Back to Nature (Published on - Dec. 13, 2007)
’Tis the season to celebrate life
“What is man without the beasts? If all the beasts were gone, men would die from a great loneliness of spirit. For whatever happens to the beasts, soon happens to man. All things are connected.” – Chief Seattle, a Suquamish chief

Up north winter marks the season when northerners begin planning mid-winter and spring-break get-aways and retreats to warmer climes.

Sea, sand, water, hotels, fine dining and promises of unforgettable journeys expound the headlines on brightly colored, alluring travel brochures to Florida. But something comes over these decorous visitors that are normally considerate, neat and tidy persons with fairly normal appetites. “They’re on vacation!” As Florida residents graciously offer their homes, beaches and water ways to relatives and friends they are abruptly brought face to face with what visitors really mean when they say, “We’re on vacation!”

Over Starbuck’s coffee and croissants, my neighbors grumbled.

“I just can’t tolerate nor understand why when I offer my home to people they then leave their wet dirty towels and laundry dropped onto the bathroom floor or their open luggage spilling out onto my living room furniture?”

“Yeah, how ’bout underwear hung to dry on the shower bar or all that dirt and sand tracked throughout the house.”

“For me it’s the wet hair prints on the couch and chairs. Yuk!”

“This is not a hotel!” my neighbor burst forth.

“So far as I know, my house does not come with maid and room service,” another joined in.

What happens to people when they go on vacation, whether they are out-of-towners or residents just taking a break? When leaving responsibilities of work and domestic chores behind, some people seem to leave their consciences behind, to boot.

A former neighbor of mine shared her solutions for the voracious appetites of her in-home tourists. She bought an extra refrigerator, stocked it with pop, juice, snacks and breakfast foods. She directs her visitors to the “guest fridge,” stating that she will prepare one meal a day and serve it at 5 p.m. “If guests are present then they may join us in a gourmet dining experience, otherwise, they may feel free to go about their own business, on their own schedules.” Then she clamps a large hinge over the main refrigerator door and drops in a padlock; click. Serious measures, no doubt, but having experienced “my cupboard is bare syndrome” myself, on several occasions, I do empathize.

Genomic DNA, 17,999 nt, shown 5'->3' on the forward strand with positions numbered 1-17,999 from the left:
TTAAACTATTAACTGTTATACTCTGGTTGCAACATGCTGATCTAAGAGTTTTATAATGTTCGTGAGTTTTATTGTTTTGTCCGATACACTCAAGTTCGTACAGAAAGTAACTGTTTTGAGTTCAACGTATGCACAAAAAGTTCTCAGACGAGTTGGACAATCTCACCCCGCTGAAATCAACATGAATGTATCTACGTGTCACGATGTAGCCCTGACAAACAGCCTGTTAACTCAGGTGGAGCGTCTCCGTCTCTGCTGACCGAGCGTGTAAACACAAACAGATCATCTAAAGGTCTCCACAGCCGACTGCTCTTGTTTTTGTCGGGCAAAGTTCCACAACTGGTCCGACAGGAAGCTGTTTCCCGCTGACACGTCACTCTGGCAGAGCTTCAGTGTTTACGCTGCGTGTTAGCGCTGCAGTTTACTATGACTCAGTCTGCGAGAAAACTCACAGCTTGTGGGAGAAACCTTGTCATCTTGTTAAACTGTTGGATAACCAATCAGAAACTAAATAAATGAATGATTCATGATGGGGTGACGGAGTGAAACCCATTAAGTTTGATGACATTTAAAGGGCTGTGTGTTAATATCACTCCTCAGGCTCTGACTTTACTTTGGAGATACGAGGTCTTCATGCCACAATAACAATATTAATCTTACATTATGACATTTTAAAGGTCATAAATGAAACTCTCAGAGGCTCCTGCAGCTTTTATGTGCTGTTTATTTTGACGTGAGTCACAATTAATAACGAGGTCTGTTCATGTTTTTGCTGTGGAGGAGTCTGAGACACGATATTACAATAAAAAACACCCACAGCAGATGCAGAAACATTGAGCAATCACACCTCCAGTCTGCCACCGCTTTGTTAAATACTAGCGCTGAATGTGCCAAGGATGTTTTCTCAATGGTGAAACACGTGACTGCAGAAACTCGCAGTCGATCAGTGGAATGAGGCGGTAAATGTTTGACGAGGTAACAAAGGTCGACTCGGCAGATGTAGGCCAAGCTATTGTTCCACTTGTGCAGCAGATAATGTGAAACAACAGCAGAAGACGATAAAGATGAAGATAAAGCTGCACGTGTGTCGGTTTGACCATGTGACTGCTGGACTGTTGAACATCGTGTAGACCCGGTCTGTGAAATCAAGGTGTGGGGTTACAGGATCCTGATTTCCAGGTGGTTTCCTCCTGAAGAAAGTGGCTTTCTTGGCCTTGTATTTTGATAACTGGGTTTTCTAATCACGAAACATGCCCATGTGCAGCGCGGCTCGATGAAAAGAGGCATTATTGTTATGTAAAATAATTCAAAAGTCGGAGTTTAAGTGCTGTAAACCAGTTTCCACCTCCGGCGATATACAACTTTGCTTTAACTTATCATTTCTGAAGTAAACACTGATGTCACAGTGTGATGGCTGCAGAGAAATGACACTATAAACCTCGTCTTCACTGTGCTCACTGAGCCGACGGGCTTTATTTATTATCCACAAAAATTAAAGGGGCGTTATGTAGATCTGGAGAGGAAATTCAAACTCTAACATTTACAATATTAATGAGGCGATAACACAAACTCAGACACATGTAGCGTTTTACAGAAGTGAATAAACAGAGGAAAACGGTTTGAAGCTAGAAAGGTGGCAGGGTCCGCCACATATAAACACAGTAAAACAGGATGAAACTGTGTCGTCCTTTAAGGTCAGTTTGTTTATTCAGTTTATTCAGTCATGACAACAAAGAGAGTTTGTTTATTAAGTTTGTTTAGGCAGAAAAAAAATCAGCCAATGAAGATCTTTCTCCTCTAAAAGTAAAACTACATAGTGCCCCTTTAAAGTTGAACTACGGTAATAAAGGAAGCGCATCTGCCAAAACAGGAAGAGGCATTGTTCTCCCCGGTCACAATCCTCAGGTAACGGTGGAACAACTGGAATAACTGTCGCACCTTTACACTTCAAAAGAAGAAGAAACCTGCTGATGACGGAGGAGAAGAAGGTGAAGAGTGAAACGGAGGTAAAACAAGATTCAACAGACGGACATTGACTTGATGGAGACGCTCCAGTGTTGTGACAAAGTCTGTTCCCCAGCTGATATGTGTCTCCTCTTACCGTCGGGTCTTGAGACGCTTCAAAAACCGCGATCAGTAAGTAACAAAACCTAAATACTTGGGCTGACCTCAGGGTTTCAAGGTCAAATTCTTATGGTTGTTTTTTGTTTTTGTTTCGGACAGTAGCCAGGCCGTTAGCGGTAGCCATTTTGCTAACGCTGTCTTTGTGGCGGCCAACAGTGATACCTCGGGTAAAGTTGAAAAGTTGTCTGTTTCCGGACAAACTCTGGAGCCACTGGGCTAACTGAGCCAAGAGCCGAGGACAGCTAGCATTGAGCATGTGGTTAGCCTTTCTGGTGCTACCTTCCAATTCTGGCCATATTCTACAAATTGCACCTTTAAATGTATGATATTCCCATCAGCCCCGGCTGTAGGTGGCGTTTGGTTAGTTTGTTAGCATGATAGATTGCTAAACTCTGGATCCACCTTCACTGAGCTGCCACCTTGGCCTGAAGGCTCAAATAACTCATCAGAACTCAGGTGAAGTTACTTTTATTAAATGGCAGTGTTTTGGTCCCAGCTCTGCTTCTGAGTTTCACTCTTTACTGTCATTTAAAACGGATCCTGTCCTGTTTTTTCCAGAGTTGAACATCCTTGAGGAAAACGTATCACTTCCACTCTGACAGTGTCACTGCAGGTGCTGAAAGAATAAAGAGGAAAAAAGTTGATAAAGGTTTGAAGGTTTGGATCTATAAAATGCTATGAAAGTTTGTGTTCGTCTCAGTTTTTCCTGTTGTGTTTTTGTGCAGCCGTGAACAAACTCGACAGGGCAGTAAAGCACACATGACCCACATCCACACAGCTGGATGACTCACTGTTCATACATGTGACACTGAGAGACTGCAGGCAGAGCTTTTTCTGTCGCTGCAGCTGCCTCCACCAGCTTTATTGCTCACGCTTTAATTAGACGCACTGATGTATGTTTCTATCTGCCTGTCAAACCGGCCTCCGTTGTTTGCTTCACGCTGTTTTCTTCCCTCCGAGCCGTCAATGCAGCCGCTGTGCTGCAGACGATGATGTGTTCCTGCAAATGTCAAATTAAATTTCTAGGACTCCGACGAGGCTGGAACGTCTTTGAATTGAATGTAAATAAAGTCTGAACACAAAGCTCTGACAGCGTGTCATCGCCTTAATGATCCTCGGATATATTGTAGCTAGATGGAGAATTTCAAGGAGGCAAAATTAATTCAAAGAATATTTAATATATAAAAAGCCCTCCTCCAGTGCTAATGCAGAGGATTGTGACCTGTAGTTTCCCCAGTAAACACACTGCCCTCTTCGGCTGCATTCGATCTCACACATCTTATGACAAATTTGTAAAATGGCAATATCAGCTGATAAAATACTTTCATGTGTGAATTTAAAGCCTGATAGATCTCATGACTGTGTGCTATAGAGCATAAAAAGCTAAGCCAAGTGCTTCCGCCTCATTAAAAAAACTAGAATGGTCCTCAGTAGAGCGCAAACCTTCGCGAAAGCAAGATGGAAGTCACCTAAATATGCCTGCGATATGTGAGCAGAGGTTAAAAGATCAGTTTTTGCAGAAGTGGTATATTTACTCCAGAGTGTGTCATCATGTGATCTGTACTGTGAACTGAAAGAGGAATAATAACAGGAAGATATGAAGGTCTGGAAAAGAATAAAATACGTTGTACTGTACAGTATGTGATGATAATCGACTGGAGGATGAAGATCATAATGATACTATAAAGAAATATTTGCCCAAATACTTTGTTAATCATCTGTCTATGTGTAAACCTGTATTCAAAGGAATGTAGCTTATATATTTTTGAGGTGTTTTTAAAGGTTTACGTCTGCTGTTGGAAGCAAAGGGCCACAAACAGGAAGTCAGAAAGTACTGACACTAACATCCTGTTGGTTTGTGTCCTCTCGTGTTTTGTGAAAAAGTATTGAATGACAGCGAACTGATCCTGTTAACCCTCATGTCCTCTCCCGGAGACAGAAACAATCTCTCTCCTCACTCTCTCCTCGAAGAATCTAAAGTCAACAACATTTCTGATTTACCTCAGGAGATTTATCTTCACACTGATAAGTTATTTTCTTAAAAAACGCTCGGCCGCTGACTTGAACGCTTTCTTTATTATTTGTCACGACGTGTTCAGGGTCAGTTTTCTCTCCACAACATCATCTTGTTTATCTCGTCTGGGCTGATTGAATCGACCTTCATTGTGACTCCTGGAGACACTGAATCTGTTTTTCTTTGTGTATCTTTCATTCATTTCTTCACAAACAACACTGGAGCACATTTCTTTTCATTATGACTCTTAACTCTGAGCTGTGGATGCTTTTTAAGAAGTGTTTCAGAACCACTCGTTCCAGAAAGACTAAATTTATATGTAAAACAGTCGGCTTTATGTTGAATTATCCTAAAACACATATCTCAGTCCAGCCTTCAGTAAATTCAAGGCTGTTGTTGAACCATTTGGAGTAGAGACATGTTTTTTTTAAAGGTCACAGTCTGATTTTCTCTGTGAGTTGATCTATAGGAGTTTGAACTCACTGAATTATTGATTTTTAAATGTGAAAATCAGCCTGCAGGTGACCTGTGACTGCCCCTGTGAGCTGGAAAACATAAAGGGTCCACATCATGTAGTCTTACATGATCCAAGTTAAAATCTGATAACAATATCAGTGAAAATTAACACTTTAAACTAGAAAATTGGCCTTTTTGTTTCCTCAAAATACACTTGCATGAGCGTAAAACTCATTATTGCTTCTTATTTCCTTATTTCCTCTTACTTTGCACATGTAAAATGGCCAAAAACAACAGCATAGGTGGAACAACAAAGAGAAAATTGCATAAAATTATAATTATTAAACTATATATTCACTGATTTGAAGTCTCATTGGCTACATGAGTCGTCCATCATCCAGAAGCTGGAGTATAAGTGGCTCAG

In addition, casual and careless attitudes roll over into other areas. Careless boating is one of the major reasons for the decline in the numbers of manatees, dolphins and whales. This behavior seems to be taught and learned from generation to generation preparing the next generation of human adults to contribute to the same tribulations.

A recent sea turtle rescued in our local gulf waters had to have its flipper amputated because of a careless boater injury. Destruction and loss of nesting and foraging sites is a serious dilemma as is the destruction of beach nests. These unfortunate casualties are responsible for the failure of reproduction of sea turtles. As well, lights left on at night at beachfront properties lure the hatchlings away from the sea to a certain death. They think the light is coming from the moon.

These are easy problems to solve. Altering this behavior, whether vacationers or residents, would not inconvenience us in the slightest, but might save an entire species from extinction. Then why don’t we do it?

The Fish and Wildlife Research Institute recently sent out a press release containing wildlife alert Information: “Long-term monitoring program reveals a continuing loggerhead decline, increases in green turtle and leatherback nesting analysis reveals a significant decline in loggerhead nesting numbers around the state.

An updated analysis of Florida’s long-term loggerhead sea turtle nesting data, carried out as part of the Florida Fish and Wildlife Conservation Commission’s Index Nesting Beach Survey, reveals a continuing decline in loggerhead nest numbers around the state. Nest counts have decreased nearly 50 percent from 1998 to 2007. In contrast, nest counts for green turtles and leatherbacks are increasing. A record number of nests of these two species were recorded during the 2007 season.

Allow me to repeat that alarming statistic. “Nest counts have decreased nearly 50 percent from 1998 to 2007.” The earliest homo sapiens found to date are 200,000 years old. Loggerhead turtle remains have been discovered under geological formations tens of thousands of years old in the Caribbean. Green sea turtles have evolved for over 150 million years.

The breeding populations of Atlantic green sea turtles in Florida and on the pacific coast of Mexico are listed as endangered by the U.S. Fish and Wildlife Service and protected under U.S. law. One of the primary reasons for the decline of the green turtle is over-hunting, due to the use of its flesh in certain types of soup.

Under the U.S. Endangered Species Act of 1973, the green turtle was listed as threatened or endangered, but continued to be heavily exploited by humans. Humans have already caused the extinction of large green sea turtle populations, including those that once nested in Bermuda and Cayman Islands. Turtle soup starts at about $7 for a small bowl and goes up from there. Is it worth the price?

Karen can be reached at

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